Wednesday, March 23rd, 2005

Ajaxian libraries: Learning from Java Web Framework problems

Category: Ajax, Editorial, Java, JavaScript, Library

<p>Having a lot of different implementations and innovations is certainly a good thing.

However, many Java web developers are frustrated as hundreds or thousands have sprung up over time. As soon as Servlets and JSPs were released, people realised that they wanted to build a framework at a higher level of abstraction. This lead to pet projects starting up all over.

Some of these projects made their way to opensource. Some are still in use in production apps.

Consilidation has happened, and the JCP is trying to push that ahead even more so with the JavaServer Faces specification. But, people haven’t all been thrilled with its technical merits.

I worry that we face a similar problem in the JavaScript, and Ajax world. We already have many abstraction modules out there. How many people do their own thing to get the browser type etc.

We need to take more advantage of reuse. I want to be able to say:

My current project is using Foo and Bar.

and have it mean the same thing as:

My current project is using Struts and Spring

Part of the game is taking JavaScript developement seriously, and using tools such as Maven repositories to keep track of dependencies and JavaScript modules.

Also, we have the benefit of having frameworks like Rails, JSF, Tapestry, WebWork, ASP.NET etc… all helping us out. This means that developers don’t need to be JavaScript gurus to get simple things done.

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Posted by Dion Almaer at 5:11 pm
3 Comments

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2 rating from 4 votes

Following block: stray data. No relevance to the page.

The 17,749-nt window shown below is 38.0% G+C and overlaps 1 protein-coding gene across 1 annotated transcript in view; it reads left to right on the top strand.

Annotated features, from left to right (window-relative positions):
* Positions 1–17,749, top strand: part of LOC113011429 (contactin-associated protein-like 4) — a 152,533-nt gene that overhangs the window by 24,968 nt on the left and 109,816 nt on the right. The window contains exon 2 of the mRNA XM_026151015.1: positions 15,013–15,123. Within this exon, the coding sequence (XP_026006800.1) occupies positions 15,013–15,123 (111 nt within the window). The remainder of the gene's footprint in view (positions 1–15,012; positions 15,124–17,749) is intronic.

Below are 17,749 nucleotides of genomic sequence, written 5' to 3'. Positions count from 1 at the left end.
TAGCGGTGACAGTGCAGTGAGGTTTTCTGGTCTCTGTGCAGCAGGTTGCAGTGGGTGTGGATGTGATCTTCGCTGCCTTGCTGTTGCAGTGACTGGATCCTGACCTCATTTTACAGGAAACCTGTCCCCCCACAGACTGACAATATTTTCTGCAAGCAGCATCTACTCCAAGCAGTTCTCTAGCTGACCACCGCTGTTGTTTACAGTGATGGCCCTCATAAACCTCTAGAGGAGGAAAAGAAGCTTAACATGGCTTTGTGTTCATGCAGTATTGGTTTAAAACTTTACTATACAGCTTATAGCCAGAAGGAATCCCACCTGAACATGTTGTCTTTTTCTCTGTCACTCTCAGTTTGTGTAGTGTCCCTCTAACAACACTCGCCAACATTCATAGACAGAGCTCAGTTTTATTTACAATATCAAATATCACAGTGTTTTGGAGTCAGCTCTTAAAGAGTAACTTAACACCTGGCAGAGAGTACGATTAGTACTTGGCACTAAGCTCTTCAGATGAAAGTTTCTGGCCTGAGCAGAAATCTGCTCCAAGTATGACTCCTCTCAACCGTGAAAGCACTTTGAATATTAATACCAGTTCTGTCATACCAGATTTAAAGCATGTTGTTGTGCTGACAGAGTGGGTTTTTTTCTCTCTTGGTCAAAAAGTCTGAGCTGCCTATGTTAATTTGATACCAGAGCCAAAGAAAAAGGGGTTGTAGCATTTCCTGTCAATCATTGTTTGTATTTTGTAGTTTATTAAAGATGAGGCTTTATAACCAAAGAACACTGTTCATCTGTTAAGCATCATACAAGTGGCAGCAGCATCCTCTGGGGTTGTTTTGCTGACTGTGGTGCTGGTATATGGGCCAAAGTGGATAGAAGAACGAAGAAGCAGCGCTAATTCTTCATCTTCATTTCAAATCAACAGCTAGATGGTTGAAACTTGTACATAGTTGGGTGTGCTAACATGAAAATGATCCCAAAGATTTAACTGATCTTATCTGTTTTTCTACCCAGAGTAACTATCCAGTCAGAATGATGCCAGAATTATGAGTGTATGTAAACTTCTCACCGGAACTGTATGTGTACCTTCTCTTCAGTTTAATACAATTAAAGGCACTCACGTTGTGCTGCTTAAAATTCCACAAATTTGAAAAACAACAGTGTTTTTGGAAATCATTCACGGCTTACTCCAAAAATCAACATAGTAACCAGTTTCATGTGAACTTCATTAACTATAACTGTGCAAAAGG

3 Comments »

Comments feed

I absolutely agree with you on taking javascript more seriously. Even within our own applications it should be taken more seriously. Too often developers or web designers (including myself) just hack together some common.js file that has dozens of functions. Not only that, but they/we copy code from old existing apps and just tweak em a little. Maintainig all that code becomes a nightmare.

We need an organized repository of “good” javascript libraries and packages that we can simple “install” and use. Much like the PHP PEAR project. A tool like Maven would be perfect for this. So anyone care to put together an online repository and start compiling some good javascript code into it?

Comment by Ramin — March 23, 2005

jsaulait (http://jsolait.net/) has a pretty nice “Module” framework, like packages and with an import mechanism, check it out:

http://jsolait.net/doc/tutorial.xhtml

Comment by Daniel Serodio — March 24, 2005

All I would like to see to start is an abstraction module in Javascript to hide the browser differences so that I can use XHR and other common features without having to duplicate the workarounds. And then I should be able to copy/paste code across client projects. Naturally I would share and verson control the base framework to benefit all clients from upgrades as the framework must evolve with new browser releases.

Anything more than a simple compatibility layer would be more than necessary for most uses.

Safari 1.3 is due out with the April release of MacOS X and I am expecting to see many XHR improvements, but as Safari 1.2 was the first release with XHR and the fact that users will not instantly upgrade I will need that abstraction layer to satisfy Mac users.

And around the corner is IE7. I am curious what JS changes that may include.

Comment by Brennan Stehling — March 24, 2005

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